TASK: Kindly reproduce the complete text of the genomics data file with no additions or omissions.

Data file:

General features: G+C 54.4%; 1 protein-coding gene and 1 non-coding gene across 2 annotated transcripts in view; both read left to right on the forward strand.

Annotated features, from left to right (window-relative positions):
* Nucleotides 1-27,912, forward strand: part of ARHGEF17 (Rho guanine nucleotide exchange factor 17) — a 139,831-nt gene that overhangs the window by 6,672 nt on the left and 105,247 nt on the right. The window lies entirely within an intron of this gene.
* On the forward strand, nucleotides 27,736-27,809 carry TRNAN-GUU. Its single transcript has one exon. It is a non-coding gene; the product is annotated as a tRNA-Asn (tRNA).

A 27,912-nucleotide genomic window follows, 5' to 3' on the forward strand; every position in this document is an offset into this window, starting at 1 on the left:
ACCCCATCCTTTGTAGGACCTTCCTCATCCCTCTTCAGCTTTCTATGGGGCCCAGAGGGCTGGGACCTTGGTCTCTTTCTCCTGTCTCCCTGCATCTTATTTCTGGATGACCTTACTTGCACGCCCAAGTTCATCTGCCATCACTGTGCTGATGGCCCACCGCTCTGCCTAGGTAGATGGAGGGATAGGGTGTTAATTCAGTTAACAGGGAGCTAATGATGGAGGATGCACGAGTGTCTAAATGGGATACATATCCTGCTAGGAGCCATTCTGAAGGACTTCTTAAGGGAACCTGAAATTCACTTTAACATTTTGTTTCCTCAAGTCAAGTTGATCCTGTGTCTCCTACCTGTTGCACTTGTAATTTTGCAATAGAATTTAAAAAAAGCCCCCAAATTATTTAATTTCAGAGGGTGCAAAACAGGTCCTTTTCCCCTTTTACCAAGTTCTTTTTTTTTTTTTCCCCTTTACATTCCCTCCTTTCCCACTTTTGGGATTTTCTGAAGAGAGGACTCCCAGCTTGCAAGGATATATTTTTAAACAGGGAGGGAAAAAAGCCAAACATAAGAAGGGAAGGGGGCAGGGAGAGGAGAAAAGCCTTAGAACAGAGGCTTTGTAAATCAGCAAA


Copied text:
General features: G+C 54.4%; 1 protein-coding gene and 1 non-coding gene across 2 annotated transcripts in view; both read left to right on the forward strand.

Annotated features, from left to right (window-relative positions):
* Nucleotides 1-27,912, forward strand: part of ARHGEF17 (Rho guanine nucleotide exchange factor 17) — a 139,831-nt gene that overhangs the window by 6,672 nt on the left and 105,247 nt on the right. The window lies entirely within an intron of this gene.
* On the forward strand, nucleotides 27,736-27,809 carry TRNAN-GUU. Its single transcript has one exon. It is a non-coding gene; the product is annotated as a tRNA-Asn (tRNA).

A 27,912-nucleotide genomic window follows, 5' to 3' on the forward strand; every position in this document is an offset into this window, starting at 1 on the left:
ACCCCATCCTTTGTAGGACCTTCCTCATCCCTCTTCAGCTTTCTATGGGGCCCAGAGGGCTGGGACCTTGGTCTCTTTCTCCTGTCTCCCTGCATCTTATTTCTGGATGACCTTACTTGCACGCCCAAGTTCATCTGCCATCACTGTGCTGATGGCCCACCGCTCTGCCTAGGTAGATGGAGGGATAGGGTGTTAATTCAGTTAACAGGGAGCTAATGATGGAGGATGCACGAGTGTCTAAATGGGATACATATCCTGCTAGGAGCCATTCTGAAGGACTTCTTAAGGGAACCTGAAATTCACTTTAACATTTTGTTTCCTCAAGTCAAGTTGATCCTGTGTCTCCTACCTGTTGCACTTGTAATTTTGCAATAGAATTTAAAAAAAGCCCCCAAATTATTTAATTTCAGAGGGTGCAAAACAGGTCCTTTTCCCCTTTTACCAAGTTCTTTTTTTTTTTTTCCCCTTTACATTCCCTCCTTTCCCACTTTTGGGATTTTCTGAAGAGAGGACTCCCAGCTTGCAAGGATATATTTTTAAACAGGGAGGGAAAAAAGCCAAACATAAGAAGGGAAGGGGGCAGGGAGAGGAGAAAAGCCTTAGAACAGAGGCTTTGTAAATCAGCAAA